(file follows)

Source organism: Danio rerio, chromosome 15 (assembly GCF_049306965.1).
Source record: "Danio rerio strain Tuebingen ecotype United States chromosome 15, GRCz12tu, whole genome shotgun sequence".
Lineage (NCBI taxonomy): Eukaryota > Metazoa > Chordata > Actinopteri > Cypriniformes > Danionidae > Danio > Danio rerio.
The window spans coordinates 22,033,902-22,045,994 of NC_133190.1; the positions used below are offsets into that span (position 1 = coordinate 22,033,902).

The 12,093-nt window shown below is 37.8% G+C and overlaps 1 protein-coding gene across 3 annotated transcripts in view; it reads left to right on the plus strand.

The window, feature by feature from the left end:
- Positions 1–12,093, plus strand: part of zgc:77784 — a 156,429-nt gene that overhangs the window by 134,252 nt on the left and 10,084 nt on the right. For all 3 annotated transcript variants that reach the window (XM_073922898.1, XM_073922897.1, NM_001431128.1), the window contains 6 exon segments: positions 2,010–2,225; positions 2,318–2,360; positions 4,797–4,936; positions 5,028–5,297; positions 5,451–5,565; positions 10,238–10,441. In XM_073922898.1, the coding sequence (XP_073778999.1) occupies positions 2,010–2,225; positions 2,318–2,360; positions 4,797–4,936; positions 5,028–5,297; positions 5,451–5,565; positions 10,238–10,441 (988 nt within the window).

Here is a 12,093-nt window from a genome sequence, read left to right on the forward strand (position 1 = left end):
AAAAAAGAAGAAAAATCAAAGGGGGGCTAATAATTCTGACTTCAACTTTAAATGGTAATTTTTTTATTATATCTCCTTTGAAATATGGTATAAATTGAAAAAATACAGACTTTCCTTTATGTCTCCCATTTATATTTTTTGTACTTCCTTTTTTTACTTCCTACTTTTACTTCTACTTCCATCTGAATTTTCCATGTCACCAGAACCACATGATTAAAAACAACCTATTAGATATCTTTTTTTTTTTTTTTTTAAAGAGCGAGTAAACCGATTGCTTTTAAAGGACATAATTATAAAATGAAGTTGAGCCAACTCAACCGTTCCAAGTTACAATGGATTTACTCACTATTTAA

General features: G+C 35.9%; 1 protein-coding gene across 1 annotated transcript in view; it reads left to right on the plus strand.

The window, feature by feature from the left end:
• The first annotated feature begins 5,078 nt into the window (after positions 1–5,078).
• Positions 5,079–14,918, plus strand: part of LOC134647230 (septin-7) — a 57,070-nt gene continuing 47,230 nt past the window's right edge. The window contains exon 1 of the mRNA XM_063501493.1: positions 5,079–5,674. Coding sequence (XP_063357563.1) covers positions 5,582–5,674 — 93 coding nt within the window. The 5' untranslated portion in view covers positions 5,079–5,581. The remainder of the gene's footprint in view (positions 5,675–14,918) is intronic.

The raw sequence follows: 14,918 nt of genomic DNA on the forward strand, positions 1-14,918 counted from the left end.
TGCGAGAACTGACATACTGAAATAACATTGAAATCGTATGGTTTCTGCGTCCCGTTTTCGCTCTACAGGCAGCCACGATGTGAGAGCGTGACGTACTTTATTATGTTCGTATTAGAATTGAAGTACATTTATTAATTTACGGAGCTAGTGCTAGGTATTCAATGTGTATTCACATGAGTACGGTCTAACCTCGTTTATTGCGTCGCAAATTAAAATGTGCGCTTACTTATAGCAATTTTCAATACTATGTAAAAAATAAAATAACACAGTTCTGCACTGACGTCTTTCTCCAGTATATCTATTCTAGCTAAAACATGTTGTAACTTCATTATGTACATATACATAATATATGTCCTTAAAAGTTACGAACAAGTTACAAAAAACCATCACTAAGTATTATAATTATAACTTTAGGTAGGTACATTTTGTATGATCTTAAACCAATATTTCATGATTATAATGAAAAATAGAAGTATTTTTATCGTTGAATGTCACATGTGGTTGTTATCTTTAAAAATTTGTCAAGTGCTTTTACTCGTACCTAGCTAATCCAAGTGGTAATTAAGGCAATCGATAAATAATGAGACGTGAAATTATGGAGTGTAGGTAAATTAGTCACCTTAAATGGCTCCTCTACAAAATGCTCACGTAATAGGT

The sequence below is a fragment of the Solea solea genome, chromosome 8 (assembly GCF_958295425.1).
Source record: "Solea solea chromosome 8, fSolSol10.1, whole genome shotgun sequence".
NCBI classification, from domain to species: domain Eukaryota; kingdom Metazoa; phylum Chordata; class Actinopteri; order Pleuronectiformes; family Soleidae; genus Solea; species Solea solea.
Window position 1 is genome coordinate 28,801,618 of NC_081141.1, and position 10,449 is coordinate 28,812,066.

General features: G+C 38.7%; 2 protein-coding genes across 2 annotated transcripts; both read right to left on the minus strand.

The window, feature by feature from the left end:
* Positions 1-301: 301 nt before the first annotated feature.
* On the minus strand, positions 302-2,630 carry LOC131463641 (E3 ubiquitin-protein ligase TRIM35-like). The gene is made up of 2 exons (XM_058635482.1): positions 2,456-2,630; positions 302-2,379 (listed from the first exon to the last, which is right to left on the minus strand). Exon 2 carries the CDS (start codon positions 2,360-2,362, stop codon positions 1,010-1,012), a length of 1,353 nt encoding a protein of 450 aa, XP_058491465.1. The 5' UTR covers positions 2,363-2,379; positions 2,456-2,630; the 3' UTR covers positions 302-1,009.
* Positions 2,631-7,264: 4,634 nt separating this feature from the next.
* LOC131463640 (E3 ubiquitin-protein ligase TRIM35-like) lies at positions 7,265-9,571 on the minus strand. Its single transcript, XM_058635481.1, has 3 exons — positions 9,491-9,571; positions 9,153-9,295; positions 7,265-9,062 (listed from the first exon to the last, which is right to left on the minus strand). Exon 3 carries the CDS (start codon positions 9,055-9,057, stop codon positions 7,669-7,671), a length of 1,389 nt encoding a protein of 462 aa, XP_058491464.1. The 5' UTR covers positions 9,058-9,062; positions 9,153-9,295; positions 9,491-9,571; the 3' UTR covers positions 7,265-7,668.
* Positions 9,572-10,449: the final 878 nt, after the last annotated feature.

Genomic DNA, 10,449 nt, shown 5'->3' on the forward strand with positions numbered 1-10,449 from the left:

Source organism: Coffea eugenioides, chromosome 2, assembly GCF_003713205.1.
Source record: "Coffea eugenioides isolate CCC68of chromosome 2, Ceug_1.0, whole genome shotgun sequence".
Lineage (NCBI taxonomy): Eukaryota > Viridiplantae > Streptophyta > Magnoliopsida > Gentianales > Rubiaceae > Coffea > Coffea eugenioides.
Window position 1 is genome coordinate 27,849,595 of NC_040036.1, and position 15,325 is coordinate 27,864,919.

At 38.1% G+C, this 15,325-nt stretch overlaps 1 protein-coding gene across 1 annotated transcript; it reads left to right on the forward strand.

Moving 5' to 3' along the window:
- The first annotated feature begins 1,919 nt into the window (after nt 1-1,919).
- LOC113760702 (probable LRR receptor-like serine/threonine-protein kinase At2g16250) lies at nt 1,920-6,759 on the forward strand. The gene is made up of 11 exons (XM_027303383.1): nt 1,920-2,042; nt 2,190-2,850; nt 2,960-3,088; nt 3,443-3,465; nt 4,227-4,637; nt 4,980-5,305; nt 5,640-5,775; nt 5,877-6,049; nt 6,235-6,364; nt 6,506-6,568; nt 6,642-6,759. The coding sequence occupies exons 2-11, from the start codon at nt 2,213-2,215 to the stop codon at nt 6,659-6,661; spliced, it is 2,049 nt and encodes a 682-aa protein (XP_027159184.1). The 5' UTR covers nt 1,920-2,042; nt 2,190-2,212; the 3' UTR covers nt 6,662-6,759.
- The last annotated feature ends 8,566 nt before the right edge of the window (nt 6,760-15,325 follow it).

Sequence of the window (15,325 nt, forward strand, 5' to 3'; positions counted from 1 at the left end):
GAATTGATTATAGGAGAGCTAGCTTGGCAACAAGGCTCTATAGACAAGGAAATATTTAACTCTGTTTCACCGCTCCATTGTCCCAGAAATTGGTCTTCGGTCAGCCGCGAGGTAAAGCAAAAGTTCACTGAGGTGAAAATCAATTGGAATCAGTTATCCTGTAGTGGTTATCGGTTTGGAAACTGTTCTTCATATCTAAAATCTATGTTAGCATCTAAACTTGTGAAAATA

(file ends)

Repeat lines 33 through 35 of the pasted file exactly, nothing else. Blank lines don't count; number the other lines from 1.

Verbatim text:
Moving 5' to 3' along the window:
- The first annotated feature begins 1,919 nt into the window (after nt 1-1,919).
- LOC113760702 (probable LRR receptor-like serine/threonine-protein kinase At2g16250) lies at nt 1,920-6,759 on the forward strand. The gene is made up of 11 exons (XM_027303383.1): nt 1,920-2,042; nt 2,190-2,850; nt 2,960-3,088; nt 3,443-3,465; nt 4,227-4,637; nt 4,980-5,305; nt 5,640-5,775; nt 5,877-6,049; nt 6,235-6,364; nt 6,506-6,568; nt 6,642-6,759. The coding sequence occupies exons 2-11, from the start codon at nt 2,213-2,215 to the stop codon at nt 6,659-6,661; spliced, it is 2,049 nt and encodes a 682-aa protein (XP_027159184.1). The 5' UTR covers nt 1,920-2,042; nt 2,190-2,212; the 3' UTR covers nt 6,662-6,759.